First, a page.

National Interest Test statement - Frequently asked questions
Overview – the National Interest Test
Why have there been changes to the National Interest Test (NIT) statement?
The ARC sought feedback on the NIT between May and October 2022 to test how researchers were finding the additional guidance on NITs provided in March 2022. In addition, the Statement of Expectation from the Minister for Education, the Hon. Jason Clare MP, directed that the NIT be clearer, simpler, and easier to understand.
Having taken on board the feedback from a wide range of workshops and consultations, we are introducing a clearer, simpler, and more easily understood NIT to address these concerns. We thank the hundreds of stakeholders who have provided input to this process.
The NIT is written for a member of the public. It explains the benefits of the proposed research in plain English and in general terms, including likely benefits beyond the period of the grant. This process is aimed at improving the visibility of the excellent research, and promoting the outcomes of this research, to the public which ultimately funds the National Competitive Grants Program (NCGP).
What has changed?
|Change||Original National Interest Test||Revised National Interest Test|
|Word limit||Up to 150 words||Up to 200 words|
|Questions to address||
|Consideration of the NIT||
The NIT assessment is undertaken by the ARC CEO, separately to the peer assessment process. The NIT statements are a critical part of the funding recommendations to the Minister.
This is in addition to the processes that consider due diligence, eligibility, and peer review assessment of applications.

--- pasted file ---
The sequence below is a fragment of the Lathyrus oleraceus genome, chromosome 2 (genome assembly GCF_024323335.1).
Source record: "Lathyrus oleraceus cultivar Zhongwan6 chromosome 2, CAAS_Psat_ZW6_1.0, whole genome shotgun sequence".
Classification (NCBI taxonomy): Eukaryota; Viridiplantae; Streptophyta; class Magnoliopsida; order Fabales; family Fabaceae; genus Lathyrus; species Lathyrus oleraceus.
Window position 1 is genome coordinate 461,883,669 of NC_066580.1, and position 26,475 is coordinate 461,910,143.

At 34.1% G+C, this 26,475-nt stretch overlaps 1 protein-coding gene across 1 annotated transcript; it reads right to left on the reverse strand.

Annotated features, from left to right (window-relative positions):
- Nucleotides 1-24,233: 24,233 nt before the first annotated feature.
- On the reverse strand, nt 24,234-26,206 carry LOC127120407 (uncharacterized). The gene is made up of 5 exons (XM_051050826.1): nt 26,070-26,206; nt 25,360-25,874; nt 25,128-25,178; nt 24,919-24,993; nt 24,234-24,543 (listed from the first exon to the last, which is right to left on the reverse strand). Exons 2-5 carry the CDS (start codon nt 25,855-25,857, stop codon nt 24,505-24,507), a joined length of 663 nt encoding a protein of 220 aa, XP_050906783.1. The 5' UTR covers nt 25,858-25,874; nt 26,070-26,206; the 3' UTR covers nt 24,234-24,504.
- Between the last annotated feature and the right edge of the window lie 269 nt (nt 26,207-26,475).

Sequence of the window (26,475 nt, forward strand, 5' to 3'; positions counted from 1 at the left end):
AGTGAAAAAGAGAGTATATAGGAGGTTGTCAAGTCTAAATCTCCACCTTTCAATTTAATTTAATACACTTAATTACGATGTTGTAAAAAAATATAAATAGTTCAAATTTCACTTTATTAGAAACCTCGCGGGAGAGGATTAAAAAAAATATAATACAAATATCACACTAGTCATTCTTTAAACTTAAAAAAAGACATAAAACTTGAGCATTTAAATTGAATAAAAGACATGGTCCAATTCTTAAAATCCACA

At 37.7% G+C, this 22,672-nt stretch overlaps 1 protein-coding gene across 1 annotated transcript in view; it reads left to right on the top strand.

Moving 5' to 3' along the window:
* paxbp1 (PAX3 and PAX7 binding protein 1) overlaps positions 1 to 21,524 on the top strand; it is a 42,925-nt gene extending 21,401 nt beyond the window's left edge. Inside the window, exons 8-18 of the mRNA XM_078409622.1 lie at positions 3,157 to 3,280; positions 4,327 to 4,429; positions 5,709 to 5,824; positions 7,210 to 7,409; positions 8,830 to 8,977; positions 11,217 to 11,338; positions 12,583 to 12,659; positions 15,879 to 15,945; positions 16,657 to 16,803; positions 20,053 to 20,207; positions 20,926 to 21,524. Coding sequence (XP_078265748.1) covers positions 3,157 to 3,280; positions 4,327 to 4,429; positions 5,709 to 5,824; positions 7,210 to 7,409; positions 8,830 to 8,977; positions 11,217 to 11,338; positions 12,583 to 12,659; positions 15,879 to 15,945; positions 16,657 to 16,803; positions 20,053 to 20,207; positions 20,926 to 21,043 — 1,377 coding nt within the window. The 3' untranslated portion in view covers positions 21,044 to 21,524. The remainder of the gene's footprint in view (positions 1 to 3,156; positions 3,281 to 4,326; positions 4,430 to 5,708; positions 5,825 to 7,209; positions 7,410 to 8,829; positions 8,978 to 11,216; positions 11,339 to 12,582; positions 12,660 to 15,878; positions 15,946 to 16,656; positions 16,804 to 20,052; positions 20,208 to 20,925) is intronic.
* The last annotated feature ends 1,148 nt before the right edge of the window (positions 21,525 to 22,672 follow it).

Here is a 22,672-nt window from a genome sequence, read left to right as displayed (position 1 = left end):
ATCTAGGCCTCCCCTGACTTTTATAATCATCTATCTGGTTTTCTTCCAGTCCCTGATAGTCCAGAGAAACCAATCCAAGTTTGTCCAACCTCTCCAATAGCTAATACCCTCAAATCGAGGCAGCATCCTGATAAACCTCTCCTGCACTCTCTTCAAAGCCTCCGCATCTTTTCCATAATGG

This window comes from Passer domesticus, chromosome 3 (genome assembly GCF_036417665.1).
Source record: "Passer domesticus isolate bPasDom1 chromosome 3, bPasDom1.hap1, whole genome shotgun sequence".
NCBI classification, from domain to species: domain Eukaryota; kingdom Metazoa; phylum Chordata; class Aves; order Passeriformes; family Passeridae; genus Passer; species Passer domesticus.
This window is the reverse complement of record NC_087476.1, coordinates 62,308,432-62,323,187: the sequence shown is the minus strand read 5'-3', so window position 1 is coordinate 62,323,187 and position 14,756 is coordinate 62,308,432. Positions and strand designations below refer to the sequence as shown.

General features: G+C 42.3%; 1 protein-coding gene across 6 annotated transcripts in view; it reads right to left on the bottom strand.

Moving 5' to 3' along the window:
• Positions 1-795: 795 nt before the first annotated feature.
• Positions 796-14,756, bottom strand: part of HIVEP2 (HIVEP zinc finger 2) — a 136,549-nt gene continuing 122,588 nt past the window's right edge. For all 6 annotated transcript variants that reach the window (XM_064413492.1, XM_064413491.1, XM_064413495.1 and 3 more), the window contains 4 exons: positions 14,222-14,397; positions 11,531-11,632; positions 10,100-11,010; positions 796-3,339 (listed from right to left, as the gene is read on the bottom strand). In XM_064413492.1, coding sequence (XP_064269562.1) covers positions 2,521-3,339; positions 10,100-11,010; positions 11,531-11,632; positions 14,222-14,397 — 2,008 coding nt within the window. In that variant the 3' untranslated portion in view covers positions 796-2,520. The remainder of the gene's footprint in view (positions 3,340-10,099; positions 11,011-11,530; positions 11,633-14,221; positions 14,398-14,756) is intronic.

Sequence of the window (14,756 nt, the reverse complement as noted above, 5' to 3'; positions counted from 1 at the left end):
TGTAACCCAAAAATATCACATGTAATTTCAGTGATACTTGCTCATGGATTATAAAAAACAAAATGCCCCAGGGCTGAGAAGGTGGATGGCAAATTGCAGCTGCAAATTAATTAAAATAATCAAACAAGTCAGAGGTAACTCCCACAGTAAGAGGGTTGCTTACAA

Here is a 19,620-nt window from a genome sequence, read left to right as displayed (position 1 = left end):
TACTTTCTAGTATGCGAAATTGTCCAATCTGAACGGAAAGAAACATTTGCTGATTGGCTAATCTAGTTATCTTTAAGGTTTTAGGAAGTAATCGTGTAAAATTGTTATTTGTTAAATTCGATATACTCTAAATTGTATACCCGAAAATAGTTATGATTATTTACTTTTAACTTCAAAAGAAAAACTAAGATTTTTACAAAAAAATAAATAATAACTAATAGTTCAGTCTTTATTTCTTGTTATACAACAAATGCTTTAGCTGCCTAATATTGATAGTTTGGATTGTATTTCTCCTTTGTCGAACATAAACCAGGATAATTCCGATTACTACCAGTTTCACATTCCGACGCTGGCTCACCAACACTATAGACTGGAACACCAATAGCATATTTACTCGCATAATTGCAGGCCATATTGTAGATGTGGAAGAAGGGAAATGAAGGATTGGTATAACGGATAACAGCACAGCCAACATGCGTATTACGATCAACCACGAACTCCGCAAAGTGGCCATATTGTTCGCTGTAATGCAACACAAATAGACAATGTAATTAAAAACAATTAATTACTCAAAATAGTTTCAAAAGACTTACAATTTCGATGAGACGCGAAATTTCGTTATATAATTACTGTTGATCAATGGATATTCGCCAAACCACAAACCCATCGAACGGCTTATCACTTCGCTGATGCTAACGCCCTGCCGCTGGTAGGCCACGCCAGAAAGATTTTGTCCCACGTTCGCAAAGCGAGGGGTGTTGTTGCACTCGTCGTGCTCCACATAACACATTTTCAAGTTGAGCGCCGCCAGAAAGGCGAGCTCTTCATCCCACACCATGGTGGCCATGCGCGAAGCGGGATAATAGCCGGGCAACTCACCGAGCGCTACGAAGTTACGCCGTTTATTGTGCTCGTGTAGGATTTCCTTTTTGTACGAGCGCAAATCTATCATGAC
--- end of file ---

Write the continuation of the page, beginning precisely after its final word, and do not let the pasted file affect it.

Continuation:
The ARC CEO is assisted in assessing NITs by ARC Executive Directors who are experts from academia, each responsible for a range of disciplines.
The Executive Directors may undertake the first assessment of the NIT and seek revisions and they are then subsequently considered by the CEO who may also seek revisions.
The ARC CEO must be satisfied with the NIT before submitting to the Minister. The Minister makes the final decision.
University DVCRs will certify in the application form that the NIT statement addresses the three considerations in plain English and is directed towards the public audience.
The NIT will be provided to assessors as an input to the peer review process.
Finally, the NIT will be provided to the Minister who makes the final decision on grant funding.
The new arrangement will apply to all NCGP scheme rounds opening from 1 December 2022.
|Grant Scheme||Currently Open to Applications||Previous National Interests Test||Revised National Interest Test|
|LP22 Round 2||Yes||Yes||No|
|FT23||Closed to applications||Yes||No|
|FL23||Closed to applications||Yes||No|
|IE23||Closed to applications||Yes||No|
|IM23||Closed to applications||Yes||No|
|IL23||Closed to applications||Yes||No|
|DP24||Due to open on 1 December 2022||No||Yes|
|LP23||Due to open on 14 December 2022||No||Yes|
NIT statements will be certified by the relevant Deputy Vice Chancellors of Research (DVCRs) as addressing the three considerations in plain English and that the statement is directed towards the public audience. The three considerations are:
- What is the project about and what research gap is it addressing for Australia?
- How could the research benefit Australians (economically, socially, environmentally, commercially, or culturally)?
- How might you promote your research outcomes beyond academia to maximise understanding, translation, use and adoption of the research in future?
DVCRs must also consider whether the statement is written in plain English and for the audience – the general public.
The ARC will accept the DVCR’s certification as final and will not review or make requests for changes to a NIT. The ARC will include the NIT with the other elements of an application recommended for funding for final consideration by the Minister.
The ARC has published a range of NITs for successful projects.
What is the difference between the National Interest Test and other application components (i.e., project summary, criteria) in the application?